A randomized controlled trial of sertraline for the treatment of depression in individuals with traumatic brain injury

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Journal Article
Accession No.:
Archives of Physical Medicine and Rehabilitation
Year, Volume, Issue, Page(s):
2009, vol. 90, issue 5, pp 733-740
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Objective: To examine the efficacy of sertraline in the treatment of depression after traumatic brain injury (TBI). Design: Double-blind, randomized controlled trial. Setting: Research center at a major urban medical center. Participants: Subjects were a referred and volunteer sample of 52 participants with TBI, a diagnosis of major depression disorder (MDD), and a score on the Hamilton Rating Scale for Depression (HAM-D) of 18 or greater. The majority of the sample was male (58%), had less than 14 years of education (73%), had incomes below $20,000 (82%), and were from minority backgrounds (75%). Approximately one third of the sample had mild brain injuries, and two thirds had moderate to severe brain injuries. The mean age was 47_11, and the mean time since injury was 17_14 years. One participant withdrew from the study because of side effects. Intervention: Daily oral sertraline in doses starting at 25mg and increasing to therapeutic levels (up to 200mg) or placebo for 10 weeks. Main Outcome Measures: The HAM-D, the Beck Anxiety Inventory, and the Life-3 quality of life (QOL). Results: No statistically significant differences were found at baseline between drug and placebo groups on baseline measures of depression (24.8_7.3 vs 27.7_7.0), anxiety (16.4_12.3 vs 24.0_14.9), or QOL (2.96_1.0 vs 2.9_0.9). The income level of those receiving placebo was significantly lower than those participants receiving medication. Analyses of covariance revealed significant changes from preintervention to posttreatment for all 3 outcome measures (P_.001) but no group effects. Random-effects modeling did not find any significant difference in patterns of scores of the outcome measures between the placebo and medication groups. Conclusions: Both groups showed improvements in mood, anxiety, and QOL, with 59% of the experimental group and 32% of the placebo group responding to the treatment, defined as a reduction of a person’s HAM-D score by 50%.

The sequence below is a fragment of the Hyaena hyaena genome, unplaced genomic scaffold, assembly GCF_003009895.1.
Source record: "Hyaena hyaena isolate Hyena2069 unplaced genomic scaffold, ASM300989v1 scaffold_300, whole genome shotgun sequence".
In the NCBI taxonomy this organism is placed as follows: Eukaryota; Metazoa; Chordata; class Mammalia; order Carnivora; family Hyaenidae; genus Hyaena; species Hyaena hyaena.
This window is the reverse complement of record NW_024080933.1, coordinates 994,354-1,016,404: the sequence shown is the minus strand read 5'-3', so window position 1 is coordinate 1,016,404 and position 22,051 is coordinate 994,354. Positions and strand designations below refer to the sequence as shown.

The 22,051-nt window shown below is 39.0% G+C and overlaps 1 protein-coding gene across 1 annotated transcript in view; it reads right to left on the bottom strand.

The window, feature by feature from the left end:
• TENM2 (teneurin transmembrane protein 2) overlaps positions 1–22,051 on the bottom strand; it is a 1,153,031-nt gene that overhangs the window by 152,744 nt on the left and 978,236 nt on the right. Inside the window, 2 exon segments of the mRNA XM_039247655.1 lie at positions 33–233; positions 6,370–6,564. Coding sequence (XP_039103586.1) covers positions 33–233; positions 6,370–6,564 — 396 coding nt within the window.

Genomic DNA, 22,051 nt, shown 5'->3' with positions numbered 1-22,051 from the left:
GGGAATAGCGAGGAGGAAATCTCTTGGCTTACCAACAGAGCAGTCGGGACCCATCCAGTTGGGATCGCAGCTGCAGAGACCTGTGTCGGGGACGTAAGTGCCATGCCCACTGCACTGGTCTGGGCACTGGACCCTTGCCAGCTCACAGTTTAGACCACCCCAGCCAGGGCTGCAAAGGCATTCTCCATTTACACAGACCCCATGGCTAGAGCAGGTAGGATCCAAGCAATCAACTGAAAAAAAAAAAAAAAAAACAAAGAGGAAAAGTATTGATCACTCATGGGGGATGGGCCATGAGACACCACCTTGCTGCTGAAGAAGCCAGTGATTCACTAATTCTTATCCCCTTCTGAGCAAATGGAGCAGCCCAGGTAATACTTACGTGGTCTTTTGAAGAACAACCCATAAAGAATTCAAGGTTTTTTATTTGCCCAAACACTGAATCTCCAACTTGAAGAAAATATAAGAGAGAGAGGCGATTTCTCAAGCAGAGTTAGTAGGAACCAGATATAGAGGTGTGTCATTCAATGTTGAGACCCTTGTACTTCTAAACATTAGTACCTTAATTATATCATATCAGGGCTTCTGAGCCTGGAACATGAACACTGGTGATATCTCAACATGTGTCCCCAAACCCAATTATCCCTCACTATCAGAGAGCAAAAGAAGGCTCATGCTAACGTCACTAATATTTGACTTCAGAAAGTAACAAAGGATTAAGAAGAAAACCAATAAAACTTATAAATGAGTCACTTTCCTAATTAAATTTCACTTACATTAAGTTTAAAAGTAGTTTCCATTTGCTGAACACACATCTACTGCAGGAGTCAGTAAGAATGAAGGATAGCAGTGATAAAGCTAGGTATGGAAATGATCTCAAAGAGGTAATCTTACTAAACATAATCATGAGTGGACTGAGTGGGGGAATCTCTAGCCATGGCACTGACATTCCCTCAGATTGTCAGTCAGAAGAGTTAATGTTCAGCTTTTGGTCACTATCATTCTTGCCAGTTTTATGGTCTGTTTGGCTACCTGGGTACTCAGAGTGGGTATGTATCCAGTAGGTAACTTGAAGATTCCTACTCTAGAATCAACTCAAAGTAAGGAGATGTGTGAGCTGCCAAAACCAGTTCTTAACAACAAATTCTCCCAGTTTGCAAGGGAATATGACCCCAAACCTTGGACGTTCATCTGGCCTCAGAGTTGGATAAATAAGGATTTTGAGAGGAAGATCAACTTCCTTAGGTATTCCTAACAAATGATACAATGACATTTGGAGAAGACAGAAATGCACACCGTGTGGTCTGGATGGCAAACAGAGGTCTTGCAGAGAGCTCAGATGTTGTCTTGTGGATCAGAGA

Ashman T.A., Cantor J.B., Gordon W.A., Flanagan S., Ginsberg A., Engmann C., Spielman L., Egan M., Ambrose A.F., & Greenwald B.
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